In time, enthusiastic residents of No Man’s Land formed a provisional government, as they called it. They had a great seal made and used it to fire off petitions to Washington, D.C., for territorial status. They grandly called their new land Cimarron Territory, in fact, in the forlorn hope that the name and their activity would move the Congress to favorably consider their ambitions. They sent a couple of competing representatives to Washington, too, and even found some allies in Congress, but the area would remain an orphan until the Oklahoma Organic Act of 1890 made it part of brand-new Oklahoma Territory.
That great day came too late for many residents of No Man’s Land, for the living was lonely and farming was a hardscrabble life. Wheat prices were not high enough to make much money, and the nearest railheads were still up in Kansas. There was a severe drought in 1888, and as a last straw the supply of beef and buffalo bones was nearly exhausted, and so too were buffalo and cow chips, the staple fuel. A mournful nester jingle went:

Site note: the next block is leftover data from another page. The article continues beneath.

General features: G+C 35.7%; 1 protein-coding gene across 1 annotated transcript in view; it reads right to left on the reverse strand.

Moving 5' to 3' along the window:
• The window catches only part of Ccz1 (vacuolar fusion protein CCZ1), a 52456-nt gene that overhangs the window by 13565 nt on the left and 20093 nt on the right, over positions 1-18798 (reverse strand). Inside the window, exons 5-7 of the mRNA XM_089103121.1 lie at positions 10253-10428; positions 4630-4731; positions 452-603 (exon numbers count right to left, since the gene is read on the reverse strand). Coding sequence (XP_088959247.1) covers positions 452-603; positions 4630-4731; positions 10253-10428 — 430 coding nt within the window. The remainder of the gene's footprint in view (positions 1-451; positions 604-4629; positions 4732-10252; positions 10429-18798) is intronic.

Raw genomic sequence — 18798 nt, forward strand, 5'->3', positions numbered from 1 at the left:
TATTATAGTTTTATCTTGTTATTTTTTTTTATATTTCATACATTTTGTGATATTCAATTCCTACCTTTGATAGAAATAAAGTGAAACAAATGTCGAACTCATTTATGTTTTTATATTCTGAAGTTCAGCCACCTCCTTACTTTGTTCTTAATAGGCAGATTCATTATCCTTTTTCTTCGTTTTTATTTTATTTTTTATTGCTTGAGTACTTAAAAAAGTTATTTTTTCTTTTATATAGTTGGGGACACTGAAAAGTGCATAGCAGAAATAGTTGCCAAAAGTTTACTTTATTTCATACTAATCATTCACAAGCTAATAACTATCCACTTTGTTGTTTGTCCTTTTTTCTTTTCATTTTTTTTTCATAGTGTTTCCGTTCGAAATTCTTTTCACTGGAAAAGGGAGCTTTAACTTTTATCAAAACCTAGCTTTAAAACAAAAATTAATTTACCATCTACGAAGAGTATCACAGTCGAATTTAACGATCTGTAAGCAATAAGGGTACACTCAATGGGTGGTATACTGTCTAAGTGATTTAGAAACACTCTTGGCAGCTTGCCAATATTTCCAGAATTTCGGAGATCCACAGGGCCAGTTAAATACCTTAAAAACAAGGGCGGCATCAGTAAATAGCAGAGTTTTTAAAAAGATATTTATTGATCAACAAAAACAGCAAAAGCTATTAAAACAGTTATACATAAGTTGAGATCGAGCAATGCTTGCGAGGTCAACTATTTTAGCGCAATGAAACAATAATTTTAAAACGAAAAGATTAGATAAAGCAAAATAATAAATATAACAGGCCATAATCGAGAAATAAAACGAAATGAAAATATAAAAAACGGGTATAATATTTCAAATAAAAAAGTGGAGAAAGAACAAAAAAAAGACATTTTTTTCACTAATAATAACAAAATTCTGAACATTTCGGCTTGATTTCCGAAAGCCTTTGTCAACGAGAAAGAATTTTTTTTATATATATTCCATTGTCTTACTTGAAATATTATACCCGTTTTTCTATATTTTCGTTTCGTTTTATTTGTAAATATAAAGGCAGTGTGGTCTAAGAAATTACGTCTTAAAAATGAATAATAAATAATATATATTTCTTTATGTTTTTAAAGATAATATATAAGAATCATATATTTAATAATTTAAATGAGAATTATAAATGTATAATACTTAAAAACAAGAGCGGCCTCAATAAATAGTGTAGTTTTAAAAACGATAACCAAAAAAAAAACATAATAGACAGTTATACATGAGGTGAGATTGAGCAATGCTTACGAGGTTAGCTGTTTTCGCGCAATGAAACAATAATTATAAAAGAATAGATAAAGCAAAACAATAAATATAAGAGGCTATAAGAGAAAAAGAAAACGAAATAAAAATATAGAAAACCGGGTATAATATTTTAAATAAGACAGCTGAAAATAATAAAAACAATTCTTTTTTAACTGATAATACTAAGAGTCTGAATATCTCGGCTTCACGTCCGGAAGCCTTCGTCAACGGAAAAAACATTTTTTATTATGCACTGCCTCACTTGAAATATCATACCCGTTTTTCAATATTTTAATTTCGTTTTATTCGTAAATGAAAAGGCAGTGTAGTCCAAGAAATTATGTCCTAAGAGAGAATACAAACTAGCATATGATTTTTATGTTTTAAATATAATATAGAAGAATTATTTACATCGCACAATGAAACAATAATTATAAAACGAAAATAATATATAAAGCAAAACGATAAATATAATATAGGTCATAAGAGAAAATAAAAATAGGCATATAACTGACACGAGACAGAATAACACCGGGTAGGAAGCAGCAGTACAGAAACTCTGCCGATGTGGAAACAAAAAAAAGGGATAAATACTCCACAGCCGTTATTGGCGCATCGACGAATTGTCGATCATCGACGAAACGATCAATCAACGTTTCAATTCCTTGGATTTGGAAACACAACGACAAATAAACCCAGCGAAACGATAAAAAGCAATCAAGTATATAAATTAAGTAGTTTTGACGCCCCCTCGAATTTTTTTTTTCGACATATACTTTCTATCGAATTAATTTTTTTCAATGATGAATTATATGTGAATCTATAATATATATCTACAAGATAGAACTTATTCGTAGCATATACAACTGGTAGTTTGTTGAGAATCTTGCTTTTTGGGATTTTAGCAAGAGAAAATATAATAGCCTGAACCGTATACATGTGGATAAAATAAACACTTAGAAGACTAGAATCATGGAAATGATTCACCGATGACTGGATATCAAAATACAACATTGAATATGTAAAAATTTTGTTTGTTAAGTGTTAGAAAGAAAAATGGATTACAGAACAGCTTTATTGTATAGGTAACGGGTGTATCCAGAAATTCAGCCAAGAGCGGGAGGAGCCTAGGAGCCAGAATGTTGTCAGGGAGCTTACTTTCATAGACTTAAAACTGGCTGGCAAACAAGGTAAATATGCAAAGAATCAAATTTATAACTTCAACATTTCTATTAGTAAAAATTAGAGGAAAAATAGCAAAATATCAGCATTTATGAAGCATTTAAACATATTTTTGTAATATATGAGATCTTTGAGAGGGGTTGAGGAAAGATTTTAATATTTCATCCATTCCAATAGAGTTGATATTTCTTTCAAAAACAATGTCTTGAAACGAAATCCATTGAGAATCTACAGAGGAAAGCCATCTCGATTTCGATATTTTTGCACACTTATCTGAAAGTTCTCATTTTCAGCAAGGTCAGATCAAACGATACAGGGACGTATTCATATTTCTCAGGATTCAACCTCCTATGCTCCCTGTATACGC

Pickin’ up bones to keep from starving, Pickin’ up chips to keep from freezing, Pickin’ up courage to keep from leaving, Way out West in No Man’s Land.
With most of the bones and chips gone, the courage of many citizens ran out. One family recalled planting 50 acres of corn and harvesting only enough roasting ears for a single meal. For a lot of hard-working settlers, the time had come to seek greener pastures. Some of the criminals drifted away, too; few people had any money, so crime didn’t pay at all well. Even the provisional government folded up. And so, when the Oklahoma lands to the east opened for settlement in 1889, many people pulled up stakes and joined the land rush. The population dropped from about 12,000 to under 3,000, and, as an old-timer put it, ‘We had to count in some prairie dogs and jack rabbits to get that number.’